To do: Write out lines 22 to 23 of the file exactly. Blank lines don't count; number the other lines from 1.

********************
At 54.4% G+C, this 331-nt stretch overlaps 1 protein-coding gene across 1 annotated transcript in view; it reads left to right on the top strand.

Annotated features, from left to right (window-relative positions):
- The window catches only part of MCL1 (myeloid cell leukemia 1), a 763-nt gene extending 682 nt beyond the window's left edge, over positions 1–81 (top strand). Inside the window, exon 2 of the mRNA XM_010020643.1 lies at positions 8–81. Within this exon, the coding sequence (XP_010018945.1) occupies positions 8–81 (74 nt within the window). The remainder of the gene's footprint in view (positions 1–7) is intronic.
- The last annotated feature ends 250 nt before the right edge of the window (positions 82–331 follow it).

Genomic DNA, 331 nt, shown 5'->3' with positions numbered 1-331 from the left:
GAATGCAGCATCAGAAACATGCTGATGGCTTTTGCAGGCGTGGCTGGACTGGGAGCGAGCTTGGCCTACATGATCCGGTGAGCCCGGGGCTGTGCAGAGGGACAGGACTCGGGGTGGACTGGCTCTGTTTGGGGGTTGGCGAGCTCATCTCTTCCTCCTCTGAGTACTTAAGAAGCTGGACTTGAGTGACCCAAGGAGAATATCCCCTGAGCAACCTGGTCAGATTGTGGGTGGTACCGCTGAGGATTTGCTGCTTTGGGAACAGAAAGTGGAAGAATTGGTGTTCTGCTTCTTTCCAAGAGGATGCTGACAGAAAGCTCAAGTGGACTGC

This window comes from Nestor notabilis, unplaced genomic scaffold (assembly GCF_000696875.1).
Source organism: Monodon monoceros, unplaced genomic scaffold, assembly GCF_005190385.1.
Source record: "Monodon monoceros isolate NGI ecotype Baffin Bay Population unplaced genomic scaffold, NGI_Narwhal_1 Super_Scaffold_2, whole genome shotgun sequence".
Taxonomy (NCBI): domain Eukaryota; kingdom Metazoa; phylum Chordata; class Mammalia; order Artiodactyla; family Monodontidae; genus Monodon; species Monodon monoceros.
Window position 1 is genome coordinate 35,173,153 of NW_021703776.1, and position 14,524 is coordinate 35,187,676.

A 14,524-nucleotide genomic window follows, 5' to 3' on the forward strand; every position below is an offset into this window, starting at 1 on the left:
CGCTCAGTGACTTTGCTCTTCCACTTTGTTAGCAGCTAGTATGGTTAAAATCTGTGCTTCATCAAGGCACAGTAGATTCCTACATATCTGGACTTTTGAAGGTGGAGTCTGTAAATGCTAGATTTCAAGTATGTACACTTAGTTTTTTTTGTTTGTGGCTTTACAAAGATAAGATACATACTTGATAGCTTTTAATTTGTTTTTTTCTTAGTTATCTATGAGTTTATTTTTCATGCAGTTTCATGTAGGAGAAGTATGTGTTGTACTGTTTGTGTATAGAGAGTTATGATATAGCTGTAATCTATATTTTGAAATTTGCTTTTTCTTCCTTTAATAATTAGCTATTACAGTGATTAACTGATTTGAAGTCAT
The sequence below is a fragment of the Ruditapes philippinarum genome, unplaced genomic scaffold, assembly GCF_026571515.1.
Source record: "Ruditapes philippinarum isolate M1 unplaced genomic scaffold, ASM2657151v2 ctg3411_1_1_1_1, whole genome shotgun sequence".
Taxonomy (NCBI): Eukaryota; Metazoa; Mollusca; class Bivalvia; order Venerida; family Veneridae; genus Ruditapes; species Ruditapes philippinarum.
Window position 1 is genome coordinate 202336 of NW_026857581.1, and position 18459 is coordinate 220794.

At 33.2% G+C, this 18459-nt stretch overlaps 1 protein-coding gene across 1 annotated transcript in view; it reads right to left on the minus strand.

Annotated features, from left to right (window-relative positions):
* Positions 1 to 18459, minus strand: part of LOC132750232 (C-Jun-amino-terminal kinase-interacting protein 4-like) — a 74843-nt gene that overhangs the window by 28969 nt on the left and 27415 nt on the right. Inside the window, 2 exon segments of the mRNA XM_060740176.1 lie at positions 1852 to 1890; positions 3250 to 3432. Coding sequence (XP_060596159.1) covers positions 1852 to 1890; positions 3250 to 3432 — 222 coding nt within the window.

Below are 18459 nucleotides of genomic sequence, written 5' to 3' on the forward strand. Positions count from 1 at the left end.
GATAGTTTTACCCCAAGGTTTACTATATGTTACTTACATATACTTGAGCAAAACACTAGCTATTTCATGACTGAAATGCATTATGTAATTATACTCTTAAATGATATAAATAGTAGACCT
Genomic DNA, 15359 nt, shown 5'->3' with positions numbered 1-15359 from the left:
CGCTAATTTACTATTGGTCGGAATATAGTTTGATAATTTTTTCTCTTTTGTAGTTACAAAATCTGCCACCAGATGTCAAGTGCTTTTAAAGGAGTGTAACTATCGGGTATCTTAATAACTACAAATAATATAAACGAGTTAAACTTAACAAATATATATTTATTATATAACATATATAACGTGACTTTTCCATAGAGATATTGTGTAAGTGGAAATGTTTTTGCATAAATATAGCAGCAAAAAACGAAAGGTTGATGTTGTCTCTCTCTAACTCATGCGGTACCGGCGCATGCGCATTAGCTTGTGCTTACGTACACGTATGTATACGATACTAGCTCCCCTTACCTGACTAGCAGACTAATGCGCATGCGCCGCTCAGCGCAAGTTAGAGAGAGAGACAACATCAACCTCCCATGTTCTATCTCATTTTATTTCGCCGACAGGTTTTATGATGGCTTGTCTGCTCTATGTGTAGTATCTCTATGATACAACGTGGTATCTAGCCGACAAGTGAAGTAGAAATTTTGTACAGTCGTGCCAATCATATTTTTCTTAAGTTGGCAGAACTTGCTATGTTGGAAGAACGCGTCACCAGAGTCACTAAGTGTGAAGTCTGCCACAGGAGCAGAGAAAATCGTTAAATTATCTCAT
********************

GATAGTTTTACCCCAAGGTTTACTATATGTTACTTACATATACTTGAGCAAAACACTAGCTATTTCATGACTGAAATGCATTATGTAATTATACTCTTAAATGATATAAATAGTAGACCT
Genomic DNA, 15359 nt, shown 5'->3' with positions numbered 1-15359 from the left: